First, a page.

In a world turned upside down by COVID-19, the ducks return
Previews of spring have been unveiling themselves through the steady arrival of migratory waterfowl species, particularly ducks, that are moving northward toward Canada and Alaska to breed.
Diving ducks such as Common Mergansers and Ring-necked Ducks can be readily spotted on freshwater bodies in the area, though Ring-necked ducks tend to prefer more sheltered ponds or lakes that are bordered by forest. Look for either species in small or large groups.
Common Merganser males are bright white, with dark green heads sporting a ragged crest, and pointed red bills, while the females have gray bodies and rust-colored heads.
Ring-necked Duck males have dark heads, necks and backs, with gray sides, while females are a more subtle mix of gray and brown.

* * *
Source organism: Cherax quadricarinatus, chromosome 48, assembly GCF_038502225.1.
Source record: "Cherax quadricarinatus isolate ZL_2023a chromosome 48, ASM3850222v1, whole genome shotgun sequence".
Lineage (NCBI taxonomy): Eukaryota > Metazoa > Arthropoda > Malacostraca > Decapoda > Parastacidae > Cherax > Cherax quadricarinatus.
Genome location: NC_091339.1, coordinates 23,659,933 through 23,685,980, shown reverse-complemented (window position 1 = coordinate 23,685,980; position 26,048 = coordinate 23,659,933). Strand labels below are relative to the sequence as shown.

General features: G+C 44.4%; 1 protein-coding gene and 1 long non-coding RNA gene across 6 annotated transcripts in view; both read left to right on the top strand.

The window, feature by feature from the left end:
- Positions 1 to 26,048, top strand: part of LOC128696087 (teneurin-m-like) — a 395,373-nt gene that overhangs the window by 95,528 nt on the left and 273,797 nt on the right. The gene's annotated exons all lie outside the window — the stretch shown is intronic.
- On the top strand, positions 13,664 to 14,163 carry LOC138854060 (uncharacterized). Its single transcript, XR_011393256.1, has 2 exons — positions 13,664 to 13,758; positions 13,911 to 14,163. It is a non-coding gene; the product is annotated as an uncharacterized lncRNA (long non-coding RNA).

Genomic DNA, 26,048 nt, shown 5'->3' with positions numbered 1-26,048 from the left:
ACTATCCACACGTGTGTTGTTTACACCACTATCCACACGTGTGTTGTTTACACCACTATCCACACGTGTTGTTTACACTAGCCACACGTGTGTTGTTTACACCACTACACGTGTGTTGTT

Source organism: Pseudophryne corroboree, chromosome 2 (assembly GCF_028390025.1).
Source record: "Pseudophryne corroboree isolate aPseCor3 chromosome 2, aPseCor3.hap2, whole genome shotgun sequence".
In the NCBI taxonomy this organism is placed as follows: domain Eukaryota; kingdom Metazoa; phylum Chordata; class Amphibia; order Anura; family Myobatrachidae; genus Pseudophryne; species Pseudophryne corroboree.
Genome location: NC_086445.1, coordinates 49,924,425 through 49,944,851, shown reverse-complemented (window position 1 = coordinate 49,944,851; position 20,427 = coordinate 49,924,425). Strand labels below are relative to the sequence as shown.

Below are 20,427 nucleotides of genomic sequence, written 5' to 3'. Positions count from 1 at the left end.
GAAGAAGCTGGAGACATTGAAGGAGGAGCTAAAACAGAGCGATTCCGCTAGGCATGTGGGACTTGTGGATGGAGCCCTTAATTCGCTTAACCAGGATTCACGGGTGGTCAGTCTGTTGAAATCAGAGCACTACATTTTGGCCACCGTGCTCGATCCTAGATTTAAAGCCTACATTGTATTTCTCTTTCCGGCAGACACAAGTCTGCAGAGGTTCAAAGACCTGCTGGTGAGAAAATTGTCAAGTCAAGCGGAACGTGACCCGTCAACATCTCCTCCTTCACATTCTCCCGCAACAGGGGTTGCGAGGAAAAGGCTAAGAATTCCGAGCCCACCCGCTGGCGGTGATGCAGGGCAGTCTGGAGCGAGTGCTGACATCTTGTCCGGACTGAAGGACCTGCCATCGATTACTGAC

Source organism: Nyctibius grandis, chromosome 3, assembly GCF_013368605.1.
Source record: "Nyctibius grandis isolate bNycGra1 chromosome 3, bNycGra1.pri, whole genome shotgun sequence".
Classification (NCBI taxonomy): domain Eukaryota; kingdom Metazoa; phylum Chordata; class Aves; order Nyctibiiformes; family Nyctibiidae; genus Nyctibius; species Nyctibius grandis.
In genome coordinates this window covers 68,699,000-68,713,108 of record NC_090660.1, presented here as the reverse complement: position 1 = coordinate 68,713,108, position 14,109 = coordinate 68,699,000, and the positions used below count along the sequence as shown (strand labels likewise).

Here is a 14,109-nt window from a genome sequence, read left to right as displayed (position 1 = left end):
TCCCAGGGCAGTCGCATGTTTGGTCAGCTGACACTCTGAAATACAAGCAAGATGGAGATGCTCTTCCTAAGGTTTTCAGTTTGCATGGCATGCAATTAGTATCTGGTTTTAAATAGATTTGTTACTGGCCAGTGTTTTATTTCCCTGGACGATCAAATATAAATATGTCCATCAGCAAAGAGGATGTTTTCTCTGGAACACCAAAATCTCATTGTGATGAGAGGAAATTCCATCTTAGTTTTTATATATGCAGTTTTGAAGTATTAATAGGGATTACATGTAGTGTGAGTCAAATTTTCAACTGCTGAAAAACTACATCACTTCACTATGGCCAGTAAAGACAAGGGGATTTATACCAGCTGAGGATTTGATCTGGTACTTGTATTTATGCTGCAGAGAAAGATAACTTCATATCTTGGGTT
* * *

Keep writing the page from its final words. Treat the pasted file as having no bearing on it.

Note that the ring on the neck of Ring-necked Ducks is almost never visible, but luckily their bills also have distinctive white “rings” at the base and the tip that differentiate the Ring-neck from the similar Lesser Scaup (also a northbound migrant) that has a solid-colored bill.
Various species of dabbling ducks are also moving north, with the brilliantly colored chestnut and emerald head of the male Green-winged Teal a delight to observe in marshes or shallow water bodies.
In addition to the migrants passing through, some resident ducks have arrived to breed here. Wood ducks are selecting mates and beginning to scout out nest sites in riparian tree cavities and nest boxes. You may have stumbled upon a pair along a pond’s edge and heard the distinctive “oowheak!” from the female as the pair frantically flew away. This species startles more easily than others, so approach with caution for closer observations if you don’t have binoculars.
Additionally, keep an eye out for the unmistakable male Hooded Mergansers, a resident diving duck, whose magnificent black and white crest captures the interest of both beginner birders and seasoned ones alike.
Now is an undoubtedly exciting time to brush up on your waterfowl identification or learn a new bird, so consider making time to go explore your nearby ponds, lakes or rivers!
Bethany Sheffer is the naturalist at Sharon Aubudon.